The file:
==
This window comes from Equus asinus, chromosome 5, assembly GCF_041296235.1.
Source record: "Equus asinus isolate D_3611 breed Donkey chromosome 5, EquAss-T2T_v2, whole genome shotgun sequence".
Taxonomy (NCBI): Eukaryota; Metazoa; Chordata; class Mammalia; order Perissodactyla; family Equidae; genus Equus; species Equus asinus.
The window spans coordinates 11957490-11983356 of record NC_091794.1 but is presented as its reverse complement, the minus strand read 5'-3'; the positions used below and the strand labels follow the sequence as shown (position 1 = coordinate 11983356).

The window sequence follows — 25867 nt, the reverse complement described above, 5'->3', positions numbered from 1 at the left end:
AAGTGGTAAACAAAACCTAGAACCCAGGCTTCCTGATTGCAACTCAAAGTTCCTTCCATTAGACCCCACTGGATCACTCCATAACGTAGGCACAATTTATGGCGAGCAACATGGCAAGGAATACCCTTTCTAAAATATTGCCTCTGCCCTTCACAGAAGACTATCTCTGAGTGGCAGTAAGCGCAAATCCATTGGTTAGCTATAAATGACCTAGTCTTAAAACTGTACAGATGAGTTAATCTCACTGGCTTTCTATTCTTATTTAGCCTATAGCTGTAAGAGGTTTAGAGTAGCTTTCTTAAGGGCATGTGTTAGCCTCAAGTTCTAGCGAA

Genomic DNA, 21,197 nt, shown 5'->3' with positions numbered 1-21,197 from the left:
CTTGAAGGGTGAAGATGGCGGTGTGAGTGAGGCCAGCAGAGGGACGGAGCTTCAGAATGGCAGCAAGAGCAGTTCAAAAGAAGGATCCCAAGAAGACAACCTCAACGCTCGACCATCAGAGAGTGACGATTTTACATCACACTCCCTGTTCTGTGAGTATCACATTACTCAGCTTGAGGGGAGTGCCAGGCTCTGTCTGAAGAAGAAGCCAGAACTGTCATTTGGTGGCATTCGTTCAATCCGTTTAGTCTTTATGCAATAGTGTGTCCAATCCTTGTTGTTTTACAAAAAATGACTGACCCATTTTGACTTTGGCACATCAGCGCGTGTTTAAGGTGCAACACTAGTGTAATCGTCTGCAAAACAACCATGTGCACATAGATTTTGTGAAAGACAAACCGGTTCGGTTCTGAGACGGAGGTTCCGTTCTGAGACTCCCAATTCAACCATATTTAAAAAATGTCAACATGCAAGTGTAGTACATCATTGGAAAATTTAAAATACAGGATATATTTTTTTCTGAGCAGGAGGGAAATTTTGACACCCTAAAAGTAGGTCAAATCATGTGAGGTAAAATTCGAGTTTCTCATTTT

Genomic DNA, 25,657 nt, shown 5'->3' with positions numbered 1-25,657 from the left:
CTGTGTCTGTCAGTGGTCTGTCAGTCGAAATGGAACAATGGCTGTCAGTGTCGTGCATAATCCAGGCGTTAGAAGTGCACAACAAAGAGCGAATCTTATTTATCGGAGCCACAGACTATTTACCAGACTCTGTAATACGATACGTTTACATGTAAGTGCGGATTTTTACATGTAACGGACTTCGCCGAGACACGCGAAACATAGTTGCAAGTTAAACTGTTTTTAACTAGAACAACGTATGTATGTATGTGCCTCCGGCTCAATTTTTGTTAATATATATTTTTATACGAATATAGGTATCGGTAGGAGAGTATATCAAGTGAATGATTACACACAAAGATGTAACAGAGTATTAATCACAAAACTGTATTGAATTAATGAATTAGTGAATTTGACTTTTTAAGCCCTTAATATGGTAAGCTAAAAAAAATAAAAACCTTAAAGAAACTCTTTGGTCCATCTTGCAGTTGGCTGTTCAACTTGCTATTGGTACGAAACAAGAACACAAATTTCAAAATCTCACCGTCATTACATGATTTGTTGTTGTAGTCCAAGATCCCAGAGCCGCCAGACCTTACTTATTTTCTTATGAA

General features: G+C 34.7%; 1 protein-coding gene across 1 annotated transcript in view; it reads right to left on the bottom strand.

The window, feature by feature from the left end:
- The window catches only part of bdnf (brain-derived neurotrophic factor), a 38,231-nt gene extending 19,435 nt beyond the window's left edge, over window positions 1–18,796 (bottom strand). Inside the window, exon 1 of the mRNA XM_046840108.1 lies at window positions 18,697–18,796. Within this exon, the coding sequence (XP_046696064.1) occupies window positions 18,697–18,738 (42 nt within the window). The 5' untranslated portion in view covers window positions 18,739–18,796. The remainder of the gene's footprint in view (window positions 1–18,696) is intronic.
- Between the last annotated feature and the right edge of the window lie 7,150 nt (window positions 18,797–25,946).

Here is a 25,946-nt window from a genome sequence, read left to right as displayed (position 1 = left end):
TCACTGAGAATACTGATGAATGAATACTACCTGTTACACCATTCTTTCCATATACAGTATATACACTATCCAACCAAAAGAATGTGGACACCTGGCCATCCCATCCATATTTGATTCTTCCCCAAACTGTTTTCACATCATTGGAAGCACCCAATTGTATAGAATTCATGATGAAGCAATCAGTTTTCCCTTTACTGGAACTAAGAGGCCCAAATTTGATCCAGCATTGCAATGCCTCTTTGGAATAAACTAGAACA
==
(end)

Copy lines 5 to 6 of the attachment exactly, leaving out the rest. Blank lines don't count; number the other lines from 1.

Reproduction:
The window sequence follows — 25867 nt, the reverse complement described above, 5'->3', positions numbered from 1 at the left end:
AAGTGGTAAACAAAACCTAGAACCCAGGCTTCCTGATTGCAACTCAAAGTTCCTTCCATTAGACCCCACTGGATCACTCCATAACGTAGGCACAATTTATGGCGAGCAACATGGCAAGGAATACCCTTTCTAAAATATTGCCTCTGCCCTTCACAGAAGACTATCTCTGAGTGGCAGTAAGCGCAAATCCATTGGTTAGCTATAAATGACCTAGTCTTAAAACTGTACAGATGAGTTAATCTCACTGGCTTTCTATTCTTATTTAGCCTATAGCTGTAAGAGGTTTAGAGTAGCTTTCTTAAGGGCATGTGTTAGCCTCAAGTTCTAGCGAA